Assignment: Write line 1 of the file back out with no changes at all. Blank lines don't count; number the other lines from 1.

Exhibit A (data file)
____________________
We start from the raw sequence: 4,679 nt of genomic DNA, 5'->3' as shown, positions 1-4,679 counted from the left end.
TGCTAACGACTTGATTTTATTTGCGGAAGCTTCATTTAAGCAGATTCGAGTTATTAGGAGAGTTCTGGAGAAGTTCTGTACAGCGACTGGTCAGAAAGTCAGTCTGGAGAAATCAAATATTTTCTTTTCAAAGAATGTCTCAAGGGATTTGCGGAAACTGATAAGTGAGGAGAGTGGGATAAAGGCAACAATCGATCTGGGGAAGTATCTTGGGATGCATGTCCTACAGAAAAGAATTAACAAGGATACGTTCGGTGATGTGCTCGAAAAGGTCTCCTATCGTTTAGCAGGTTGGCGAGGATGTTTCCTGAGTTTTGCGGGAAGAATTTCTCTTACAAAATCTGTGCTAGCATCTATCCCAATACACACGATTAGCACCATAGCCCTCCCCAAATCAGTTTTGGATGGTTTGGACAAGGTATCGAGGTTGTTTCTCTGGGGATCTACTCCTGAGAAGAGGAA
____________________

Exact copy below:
We start from the raw sequence: 4,679 nt of genomic DNA, 5'->3' as shown, positions 1-4,679 counted from the left end.